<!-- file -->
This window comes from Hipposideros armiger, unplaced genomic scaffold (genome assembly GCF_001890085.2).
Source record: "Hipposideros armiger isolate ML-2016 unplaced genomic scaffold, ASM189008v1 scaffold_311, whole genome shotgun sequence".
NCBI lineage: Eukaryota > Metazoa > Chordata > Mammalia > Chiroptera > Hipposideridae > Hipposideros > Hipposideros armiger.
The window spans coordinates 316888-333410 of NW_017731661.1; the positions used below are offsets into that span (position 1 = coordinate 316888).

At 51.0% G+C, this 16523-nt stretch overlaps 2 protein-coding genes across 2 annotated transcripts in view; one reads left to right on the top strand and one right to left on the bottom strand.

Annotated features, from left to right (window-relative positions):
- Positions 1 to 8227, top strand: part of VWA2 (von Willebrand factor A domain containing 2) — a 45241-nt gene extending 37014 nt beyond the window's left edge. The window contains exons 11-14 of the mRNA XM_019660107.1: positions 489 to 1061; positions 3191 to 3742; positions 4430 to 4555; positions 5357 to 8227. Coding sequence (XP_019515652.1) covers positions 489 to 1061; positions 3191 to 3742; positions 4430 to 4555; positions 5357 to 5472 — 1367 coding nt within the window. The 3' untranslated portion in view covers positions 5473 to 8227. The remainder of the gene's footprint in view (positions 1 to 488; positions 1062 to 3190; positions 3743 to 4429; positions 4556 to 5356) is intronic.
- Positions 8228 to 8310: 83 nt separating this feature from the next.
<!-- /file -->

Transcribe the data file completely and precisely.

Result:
This window comes from Hipposideros armiger, unplaced genomic scaffold (genome assembly GCF_001890085.2).
Source record: "Hipposideros armiger isolate ML-2016 unplaced genomic scaffold, ASM189008v1 scaffold_311, whole genome shotgun sequence".
NCBI lineage: Eukaryota > Metazoa > Chordata > Mammalia > Chiroptera > Hipposideridae > Hipposideros > Hipposideros armiger.
The window spans coordinates 316888-333410 of NW_017731661.1; the positions used below are offsets into that span (position 1 = coordinate 316888).

At 51.0% G+C, this 16523-nt stretch overlaps 2 protein-coding genes across 2 annotated transcripts in view; one reads left to right on the top strand and one right to left on the bottom strand.

Annotated features, from left to right (window-relative positions):
- Positions 1 to 8227, top strand: part of VWA2 (von Willebrand factor A domain containing 2) — a 45241-nt gene extending 37014 nt beyond the window's left edge. The window contains exons 11-14 of the mRNA XM_019660107.1: positions 489 to 1061; positions 3191 to 3742; positions 4430 to 4555; positions 5357 to 8227. Coding sequence (XP_019515652.1) covers positions 489 to 1061; positions 3191 to 3742; positions 4430 to 4555; positions 5357 to 5472 — 1367 coding nt within the window. The 3' untranslated portion in view covers positions 5473 to 8227. The remainder of the gene's footprint in view (positions 1 to 488; positions 1062 to 3190; positions 3743 to 4429; positions 4556 to 5356) is intronic.
- Positions 8228 to 8310: 83 nt separating this feature from the next.